You Should Delete TikTok


photo courtesy of AP Newsroom

TikTok is a time waster that doesn’t need to be a form of entertainment.

Annisyn Krebs-Carr, Staff writer

Endlessly scrolling through your For You Page, mindlessly liking videos and checking the never-ending spectacle of comments.

Since its release in 2018, TikTok has captured the hearts of users and grown into one of the biggest social media platforms to exist. It’s fun, it’s entertaining, it passes the time and you should delete it. 

Six months ago I deleted TikTok after having it for four years. During my time having it, I recognized that it wasn’t good for me; soaking in thousands of people’s life problems scarily similar to your own everyday on your For You Page can’t be remotely healthy or normal, but yet I didn’t care.

I was sucked in by its quick and entertaining videos, catered exactly to my liking. Liking, scrolling and checking the comments; an endless cycle that I couldn’t seem to get out of, and didn’t know if I wanted to. 

TikTok has more than one billion global users. Those users spent an average of an hour and a half per day on the app last year, more than any other social media platform, according to the digital analytics platform SensorTower.

According to psychologist Dr. Jean Twenge in an interview with CNN, TikTok’s algorithm in particular is “very sophisticated” and “very sticky,” which keeps teens engaged on the platform longer.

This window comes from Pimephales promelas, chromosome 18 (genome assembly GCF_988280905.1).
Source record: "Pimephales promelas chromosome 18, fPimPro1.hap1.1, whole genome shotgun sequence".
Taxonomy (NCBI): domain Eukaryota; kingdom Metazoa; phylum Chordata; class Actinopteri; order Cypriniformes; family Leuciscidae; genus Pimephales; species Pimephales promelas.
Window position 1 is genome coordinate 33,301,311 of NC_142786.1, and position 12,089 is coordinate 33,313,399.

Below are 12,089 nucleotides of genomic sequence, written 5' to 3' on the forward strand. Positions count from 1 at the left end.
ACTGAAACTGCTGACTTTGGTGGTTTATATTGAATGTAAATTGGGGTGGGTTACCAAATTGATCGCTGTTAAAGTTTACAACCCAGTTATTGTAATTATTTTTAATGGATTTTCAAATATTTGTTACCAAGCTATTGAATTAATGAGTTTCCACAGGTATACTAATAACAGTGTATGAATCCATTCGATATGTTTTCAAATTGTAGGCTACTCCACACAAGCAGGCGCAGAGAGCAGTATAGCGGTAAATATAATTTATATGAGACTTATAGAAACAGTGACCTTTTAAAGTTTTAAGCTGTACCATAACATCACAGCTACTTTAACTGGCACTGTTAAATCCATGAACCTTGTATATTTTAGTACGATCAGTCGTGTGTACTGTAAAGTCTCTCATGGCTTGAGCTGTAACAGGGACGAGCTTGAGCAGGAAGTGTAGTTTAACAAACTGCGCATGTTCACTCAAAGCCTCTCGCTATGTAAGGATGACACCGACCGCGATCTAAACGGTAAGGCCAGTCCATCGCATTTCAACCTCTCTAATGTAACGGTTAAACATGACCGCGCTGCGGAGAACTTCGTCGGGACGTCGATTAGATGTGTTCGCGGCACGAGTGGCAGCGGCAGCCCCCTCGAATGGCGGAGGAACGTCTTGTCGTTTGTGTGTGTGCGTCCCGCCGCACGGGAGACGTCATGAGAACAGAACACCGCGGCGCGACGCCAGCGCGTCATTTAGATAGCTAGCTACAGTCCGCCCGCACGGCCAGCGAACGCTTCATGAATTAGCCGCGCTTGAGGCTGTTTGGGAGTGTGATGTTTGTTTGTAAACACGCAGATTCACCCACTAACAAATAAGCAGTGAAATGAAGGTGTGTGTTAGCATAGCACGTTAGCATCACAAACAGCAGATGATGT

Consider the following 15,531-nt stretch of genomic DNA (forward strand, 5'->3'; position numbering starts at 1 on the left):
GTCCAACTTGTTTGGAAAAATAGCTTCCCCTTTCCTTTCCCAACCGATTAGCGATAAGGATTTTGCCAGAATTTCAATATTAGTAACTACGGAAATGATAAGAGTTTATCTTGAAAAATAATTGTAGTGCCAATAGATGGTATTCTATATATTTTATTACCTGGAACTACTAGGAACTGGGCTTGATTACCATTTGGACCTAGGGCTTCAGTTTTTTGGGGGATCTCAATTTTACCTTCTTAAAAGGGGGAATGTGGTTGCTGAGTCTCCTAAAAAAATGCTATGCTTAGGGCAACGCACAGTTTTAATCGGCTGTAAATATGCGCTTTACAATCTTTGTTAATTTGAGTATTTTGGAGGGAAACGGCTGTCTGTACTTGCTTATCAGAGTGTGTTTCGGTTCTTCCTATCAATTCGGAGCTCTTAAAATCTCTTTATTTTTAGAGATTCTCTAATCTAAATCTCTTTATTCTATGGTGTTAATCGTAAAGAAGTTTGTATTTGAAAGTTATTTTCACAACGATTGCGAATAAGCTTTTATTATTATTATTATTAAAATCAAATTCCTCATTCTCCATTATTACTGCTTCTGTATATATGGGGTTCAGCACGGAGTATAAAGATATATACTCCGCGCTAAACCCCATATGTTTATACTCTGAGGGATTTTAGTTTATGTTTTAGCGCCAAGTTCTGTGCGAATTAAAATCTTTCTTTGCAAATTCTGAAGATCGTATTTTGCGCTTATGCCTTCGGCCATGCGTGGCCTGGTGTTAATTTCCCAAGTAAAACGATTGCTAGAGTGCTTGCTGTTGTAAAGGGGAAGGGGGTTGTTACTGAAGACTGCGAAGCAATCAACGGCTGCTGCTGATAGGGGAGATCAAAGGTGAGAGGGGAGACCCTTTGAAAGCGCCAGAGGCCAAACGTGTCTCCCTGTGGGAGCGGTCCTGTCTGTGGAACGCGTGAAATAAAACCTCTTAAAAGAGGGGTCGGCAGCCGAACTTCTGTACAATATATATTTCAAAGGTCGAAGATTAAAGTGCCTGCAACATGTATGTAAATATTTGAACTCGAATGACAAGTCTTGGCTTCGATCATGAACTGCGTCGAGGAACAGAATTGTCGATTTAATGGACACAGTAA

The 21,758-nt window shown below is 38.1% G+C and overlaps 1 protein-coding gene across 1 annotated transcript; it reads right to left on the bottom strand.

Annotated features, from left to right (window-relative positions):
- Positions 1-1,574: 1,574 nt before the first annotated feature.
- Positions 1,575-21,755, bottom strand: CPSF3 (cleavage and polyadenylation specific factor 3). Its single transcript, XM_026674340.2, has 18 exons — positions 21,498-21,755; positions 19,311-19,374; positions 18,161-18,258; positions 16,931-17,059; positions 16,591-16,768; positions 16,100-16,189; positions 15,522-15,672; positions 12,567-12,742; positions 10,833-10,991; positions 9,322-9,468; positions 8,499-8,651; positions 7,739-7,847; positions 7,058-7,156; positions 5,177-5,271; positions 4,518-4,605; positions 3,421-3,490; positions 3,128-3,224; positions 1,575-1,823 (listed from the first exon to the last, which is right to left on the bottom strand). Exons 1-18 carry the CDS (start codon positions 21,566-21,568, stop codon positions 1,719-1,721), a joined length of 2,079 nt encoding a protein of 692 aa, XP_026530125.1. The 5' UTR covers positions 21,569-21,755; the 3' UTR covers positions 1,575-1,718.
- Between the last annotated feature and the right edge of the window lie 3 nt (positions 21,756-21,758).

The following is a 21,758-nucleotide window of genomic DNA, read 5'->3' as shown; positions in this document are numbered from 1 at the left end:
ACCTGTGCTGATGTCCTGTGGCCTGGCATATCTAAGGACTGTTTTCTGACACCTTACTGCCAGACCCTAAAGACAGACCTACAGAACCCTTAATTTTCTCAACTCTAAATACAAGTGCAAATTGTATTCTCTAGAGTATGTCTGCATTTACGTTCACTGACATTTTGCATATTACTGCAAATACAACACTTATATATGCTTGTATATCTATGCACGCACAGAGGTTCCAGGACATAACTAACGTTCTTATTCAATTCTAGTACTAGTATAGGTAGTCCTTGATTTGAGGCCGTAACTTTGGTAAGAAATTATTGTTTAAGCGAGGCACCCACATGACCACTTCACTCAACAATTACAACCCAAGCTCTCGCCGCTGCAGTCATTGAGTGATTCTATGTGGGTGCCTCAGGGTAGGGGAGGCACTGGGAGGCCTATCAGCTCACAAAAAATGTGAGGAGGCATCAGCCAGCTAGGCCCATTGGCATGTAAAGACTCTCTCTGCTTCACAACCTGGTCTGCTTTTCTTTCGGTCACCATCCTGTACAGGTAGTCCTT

After all, TikTok has everything you need, why go to another platform? An edit of a recent TV show you watched, your favorite artists’ concert videos, aesthetic videos of life in Italy and people ranting about how much their life sucks. 

But with having everything you need on TikTok you barely have time for anything else, things that you used to enjoy that you don’t even remember doing. You become engulfed in your own isolation, mindlessly scrolling for hours not even realizing all the time that has passed you by. 

According to the Guardian, TikTok can narrow attention span, aggravate mental health conditions, increase stress, anxiety, and depression and expose users to cyberbullying and unrealistic expectations.

TikTok is far from the only social platform to be scrutinized by lawmakers and mental health experts for its impact on teens, but it may be the worst. According to CNN, one study from a non-profit group claimed TikTok may surface potentially harmful content related to suicide and eating disorders to teenagers within minutes of them creating an account. 

And though TikTok can be a space for connection and creativity, its negative impacts prove to be far worse than the occasional creative videos that may pop up on your For You Page.

So delete TikTok. Understandably, that’s easier said than done; TikTok can be an outlet for many, an easy way to avoid the everyday problems of your own life and live vicariously through the videos you are constantly watching.

But by deleting it you can do the things that you used to do before you spent hours scrolling through videos everyday. Read a book, watch a movie, journal. You can live your own life instead of living vicariously through others.